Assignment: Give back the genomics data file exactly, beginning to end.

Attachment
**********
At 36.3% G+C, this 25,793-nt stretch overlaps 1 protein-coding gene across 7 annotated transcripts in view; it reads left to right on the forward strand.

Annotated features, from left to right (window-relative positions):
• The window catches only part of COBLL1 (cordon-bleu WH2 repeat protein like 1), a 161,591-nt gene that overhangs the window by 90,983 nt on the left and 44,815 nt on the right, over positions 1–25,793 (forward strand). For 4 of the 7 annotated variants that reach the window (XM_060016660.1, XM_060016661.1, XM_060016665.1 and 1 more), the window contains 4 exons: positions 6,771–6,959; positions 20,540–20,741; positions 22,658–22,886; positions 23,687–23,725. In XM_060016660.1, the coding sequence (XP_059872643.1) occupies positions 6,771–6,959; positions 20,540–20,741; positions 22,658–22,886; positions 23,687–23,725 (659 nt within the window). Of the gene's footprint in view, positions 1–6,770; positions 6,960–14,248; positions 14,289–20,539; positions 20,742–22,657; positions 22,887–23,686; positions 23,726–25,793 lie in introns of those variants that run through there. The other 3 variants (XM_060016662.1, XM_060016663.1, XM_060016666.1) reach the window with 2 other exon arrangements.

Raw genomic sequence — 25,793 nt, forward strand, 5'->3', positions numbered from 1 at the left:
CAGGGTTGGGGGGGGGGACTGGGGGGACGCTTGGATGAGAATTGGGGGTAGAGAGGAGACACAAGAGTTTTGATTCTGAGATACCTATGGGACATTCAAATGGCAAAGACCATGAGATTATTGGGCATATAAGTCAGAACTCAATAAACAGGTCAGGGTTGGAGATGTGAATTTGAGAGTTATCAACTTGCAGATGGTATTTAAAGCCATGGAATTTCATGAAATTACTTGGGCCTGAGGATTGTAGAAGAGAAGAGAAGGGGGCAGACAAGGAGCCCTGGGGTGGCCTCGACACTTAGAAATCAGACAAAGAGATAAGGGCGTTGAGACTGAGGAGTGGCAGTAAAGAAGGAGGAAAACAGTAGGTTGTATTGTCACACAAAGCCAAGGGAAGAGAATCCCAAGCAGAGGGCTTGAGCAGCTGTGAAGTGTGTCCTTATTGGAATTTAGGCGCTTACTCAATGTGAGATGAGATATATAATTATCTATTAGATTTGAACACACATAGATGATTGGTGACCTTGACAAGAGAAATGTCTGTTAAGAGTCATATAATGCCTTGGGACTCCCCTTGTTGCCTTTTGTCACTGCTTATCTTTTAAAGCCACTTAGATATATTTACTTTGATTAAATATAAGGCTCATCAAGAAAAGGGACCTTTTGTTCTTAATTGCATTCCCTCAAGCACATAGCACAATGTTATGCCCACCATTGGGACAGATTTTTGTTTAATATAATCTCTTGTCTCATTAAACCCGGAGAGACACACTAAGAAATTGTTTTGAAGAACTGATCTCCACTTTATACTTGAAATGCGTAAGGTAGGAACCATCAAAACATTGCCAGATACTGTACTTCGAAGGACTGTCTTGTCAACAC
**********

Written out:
At 36.3% G+C, this 25,793-nt stretch overlaps 1 protein-coding gene across 7 annotated transcripts in view; it reads left to right on the forward strand.

Annotated features, from left to right (window-relative positions):
• The window catches only part of COBLL1 (cordon-bleu WH2 repeat protein like 1), a 161,591-nt gene that overhangs the window by 90,983 nt on the left and 44,815 nt on the right, over positions 1–25,793 (forward strand). For 4 of the 7 annotated variants that reach the window (XM_060016660.1, XM_060016661.1, XM_060016665.1 and 1 more), the window contains 4 exons: positions 6,771–6,959; positions 20,540–20,741; positions 22,658–22,886; positions 23,687–23,725. In XM_060016660.1, the coding sequence (XP_059872643.1) occupies positions 6,771–6,959; positions 20,540–20,741; positions 22,658–22,886; positions 23,687–23,725 (659 nt within the window). Of the gene's footprint in view, positions 1–6,770; positions 6,960–14,248; positions 14,289–20,539; positions 20,742–22,657; positions 22,887–23,686; positions 23,726–25,793 lie in introns of those variants that run through there. The other 3 variants (XM_060016662.1, XM_060016663.1, XM_060016666.1) reach the window with 2 other exon arrangements.

Raw genomic sequence — 25,793 nt, forward strand, 5'->3', positions numbered from 1 at the left:
CAGGGTTGGGGGGGGGGACTGGGGGGACGCTTGGATGAGAATTGGGGGTAGAGAGGAGACACAAGAGTTTTGATTCTGAGATACCTATGGGACATTCAAATGGCAAAGACCATGAGATTATTGGGCATATAAGTCAGAACTCAATAAACAGGTCAGGGTTGGAGATGTGAATTTGAGAGTTATCAACTTGCAGATGGTATTTAAAGCCATGGAATTTCATGAAATTACTTGGGCCTGAGGATTGTAGAAGAGAAGAGAAGGGGGCAGACAAGGAGCCCTGGGGTGGCCTCGACACTTAGAAATCAGACAAAGAGATAAGGGCGTTGAGACTGAGGAGTGGCAGTAAAGAAGGAGGAAAACAGTAGGTTGTATTGTCACACAAAGCCAAGGGAAGAGAATCCCAAGCAGAGGGCTTGAGCAGCTGTGAAGTGTGTCCTTATTGGAATTTAGGCGCTTACTCAATGTGAGATGAGATATATAATTATCTATTAGATTTGAACACACATAGATGATTGGTGACCTTGACAAGAGAAATGTCTGTTAAGAGTCATATAATGCCTTGGGACTCCCCTTGTTGCCTTTTGTCACTGCTTATCTTTTAAAGCCACTTAGATATATTTACTTTGATTAAATATAAGGCTCATCAAGAAAAGGGACCTTTTGTTCTTAATTGCATTCCCTCAAGCACATAGCACAATGTTATGCCCACCATTGGGACAGATTTTTGTTTAATATAATCTCTTGTCTCATTAAACCCGGAGAGACACACTAAGAAATTGTTTTGAAGAACTGATCTCCACTTTATACTTGAAATGCGTAAGGTAGGAACCATCAAAACATTGCCAGATACTGTACTTCGAAGGACTGTCTTGTCAACAC